So what does this mean? Well, one of the reasons why Venezuela has been able to recently climb out of it’s hyperinflation spiral was that, due to the rise in oil prices and an increase in production, the Maduro regime had some dollars, you know… real money, to inject into the system to keep them from having to print more bolivares thus stabilizing the currency. That combined with the limited use of the bolivar since more than half of transactions are in dollars now that the Maduro regime allows it have reduced the inflation rate to a mere 686%. That’s the highest in the world but still under the metric for hyperinflation.Here are a couple of things to consider. The Chavistas cannot continue injecting cash into the system indefinitely… they’re effectively broke. The success of the use of dollars in transactions to stem inflation is threatened by Maduro’s new 20% foreign currency (includes cryptocurrency) tax. Now the government will be on the hook for a whole lot more bolivares every month so they will have to create more bolivares which will decrease their value which will ad upward pressure to inflation. It’s hard to see any scenario where hyperinflation doesn’t return. I hope I’m wrong, but if I’m not Maduro can always raise the minimum wage again…lather, rinse, repeat.

 Speaking of finances, Maduro has announced that Venezuela doesn’t depend on SWIFT so he’s not concerned with the sanctioning of Russia (hence Venezuela, Cuba, and Nicaragua) by removal of access to the banking system utilized by over 200 countries.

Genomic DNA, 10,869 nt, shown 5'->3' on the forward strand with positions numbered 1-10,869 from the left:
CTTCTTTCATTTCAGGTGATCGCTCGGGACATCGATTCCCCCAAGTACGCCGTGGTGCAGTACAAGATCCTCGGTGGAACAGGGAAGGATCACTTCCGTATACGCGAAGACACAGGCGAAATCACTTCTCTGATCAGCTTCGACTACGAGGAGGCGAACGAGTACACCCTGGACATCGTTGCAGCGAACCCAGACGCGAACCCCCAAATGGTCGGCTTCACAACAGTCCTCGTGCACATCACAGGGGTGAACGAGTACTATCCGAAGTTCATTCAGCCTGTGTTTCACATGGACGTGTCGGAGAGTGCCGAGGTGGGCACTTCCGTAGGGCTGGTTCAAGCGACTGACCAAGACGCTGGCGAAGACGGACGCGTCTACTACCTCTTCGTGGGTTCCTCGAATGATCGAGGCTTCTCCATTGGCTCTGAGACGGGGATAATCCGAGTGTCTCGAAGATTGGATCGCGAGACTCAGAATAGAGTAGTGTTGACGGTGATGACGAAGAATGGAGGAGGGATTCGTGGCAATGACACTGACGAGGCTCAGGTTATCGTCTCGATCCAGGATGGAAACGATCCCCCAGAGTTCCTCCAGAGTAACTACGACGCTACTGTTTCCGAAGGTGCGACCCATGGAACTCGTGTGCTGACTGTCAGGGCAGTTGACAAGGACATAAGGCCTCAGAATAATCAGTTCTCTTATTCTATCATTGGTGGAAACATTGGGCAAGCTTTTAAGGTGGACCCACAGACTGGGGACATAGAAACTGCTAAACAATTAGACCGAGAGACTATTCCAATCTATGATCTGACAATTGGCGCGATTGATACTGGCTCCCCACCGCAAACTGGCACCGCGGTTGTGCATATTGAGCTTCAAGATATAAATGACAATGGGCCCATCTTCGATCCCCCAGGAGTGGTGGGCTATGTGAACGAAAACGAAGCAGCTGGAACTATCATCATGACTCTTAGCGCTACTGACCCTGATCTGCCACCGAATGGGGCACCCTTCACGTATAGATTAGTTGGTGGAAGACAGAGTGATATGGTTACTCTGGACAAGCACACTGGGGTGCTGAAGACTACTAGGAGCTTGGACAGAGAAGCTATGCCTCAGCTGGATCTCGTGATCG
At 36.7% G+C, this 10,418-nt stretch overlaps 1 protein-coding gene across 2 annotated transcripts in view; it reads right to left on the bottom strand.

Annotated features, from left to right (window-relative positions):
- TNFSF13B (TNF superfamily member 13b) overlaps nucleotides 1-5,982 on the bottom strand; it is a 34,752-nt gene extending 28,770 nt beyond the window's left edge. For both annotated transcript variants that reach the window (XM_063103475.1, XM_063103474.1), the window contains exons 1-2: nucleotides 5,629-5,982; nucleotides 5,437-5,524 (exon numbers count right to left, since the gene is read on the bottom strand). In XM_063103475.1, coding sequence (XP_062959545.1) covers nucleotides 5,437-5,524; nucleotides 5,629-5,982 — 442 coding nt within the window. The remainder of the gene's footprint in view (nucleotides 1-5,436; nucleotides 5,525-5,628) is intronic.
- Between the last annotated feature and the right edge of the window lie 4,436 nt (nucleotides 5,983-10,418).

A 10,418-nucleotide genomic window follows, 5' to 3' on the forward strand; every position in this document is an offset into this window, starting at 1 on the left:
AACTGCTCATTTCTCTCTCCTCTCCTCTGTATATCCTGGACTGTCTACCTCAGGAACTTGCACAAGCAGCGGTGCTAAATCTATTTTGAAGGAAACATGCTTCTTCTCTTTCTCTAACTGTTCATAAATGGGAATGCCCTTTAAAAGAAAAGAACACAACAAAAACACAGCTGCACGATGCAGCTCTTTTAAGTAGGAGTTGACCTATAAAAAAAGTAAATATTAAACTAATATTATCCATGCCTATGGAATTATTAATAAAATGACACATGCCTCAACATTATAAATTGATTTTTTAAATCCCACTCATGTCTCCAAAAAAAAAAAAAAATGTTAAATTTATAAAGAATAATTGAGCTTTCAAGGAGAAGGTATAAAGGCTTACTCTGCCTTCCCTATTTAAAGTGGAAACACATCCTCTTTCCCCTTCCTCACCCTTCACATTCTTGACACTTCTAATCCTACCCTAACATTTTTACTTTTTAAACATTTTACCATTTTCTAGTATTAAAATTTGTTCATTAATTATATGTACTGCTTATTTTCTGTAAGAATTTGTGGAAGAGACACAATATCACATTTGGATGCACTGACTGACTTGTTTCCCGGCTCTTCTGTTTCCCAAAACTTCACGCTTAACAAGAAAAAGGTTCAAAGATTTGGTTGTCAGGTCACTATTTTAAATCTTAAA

Then we have Fundaredes activists protesting in San Cristobal for their director who’s been in jail for 243 days. Remember him? Security forces arrested three activists from the Fundaredes Human Rights organization and after much international outcry eventually released two of them to house arrest. In keeping with the Chavista M.O. one of the conditions for house arrest is a gag order so nobody’s saying anything, at least not those two.

 And the Secretary of Tachira Workers  tells us that 486 organizations will participate in the protest scheduled for March 9th. Will they still protest with Maduro’s wage increase (again, still under the UN extreme poverty level)?

 And in some potential good news we have the Venezuela Health Minister announcing that 16 tons of medical supplies have arrived from China. The reason I only say ‘potential good news’ is that the Chavistas have a habit of withholding food and medicine for extortion purposes.

 Then we have Chile extending the state of emergency for four provinces due to the “unprecedented immigration crisis”.

 Let’s head Down The Rabbit Hole shall we?

 Chapter 10/ The Card

 “Those who surrender freedom for security will not have, nor do they deserve either one.”  Benjamin Franklin

 And a reprise :

 “I’m  from the government and I’m here to help.” Ronald Regan

 Extort – To exact or wrest from, to get by threat, violence

 “The Carnet de la Patria” (the homeland or fatherland card) was launched, ostensibly, as a mechanism to streamline receipt of government payments and or benefits. Sounds quite benevolent huh? Well, only if the issuer has your best interest at heart and not their own. Perhaps a closer look is warranted.

 Although the ‘Carnet’ was launched by Maduro in 2016 the foundation was laid by Hugo Chavez. In April,2008 Chavez sent a delegation to China to visit the technology hub of Shenzhen and the home of Chinese tech giant ZTE. China was already at the forefront in utilizing technology to further it’s “Big Brother” pursuits. Chavez billed the visit as an effort to help undocumented Venezuelans who might have difficulty opening bank accounts, voting, etc. Sounds well intended enough. (What was it Grandma used to say? The road to hell is paved with good intentions.)

 That’s enough of a teaser for today…more tomorrow….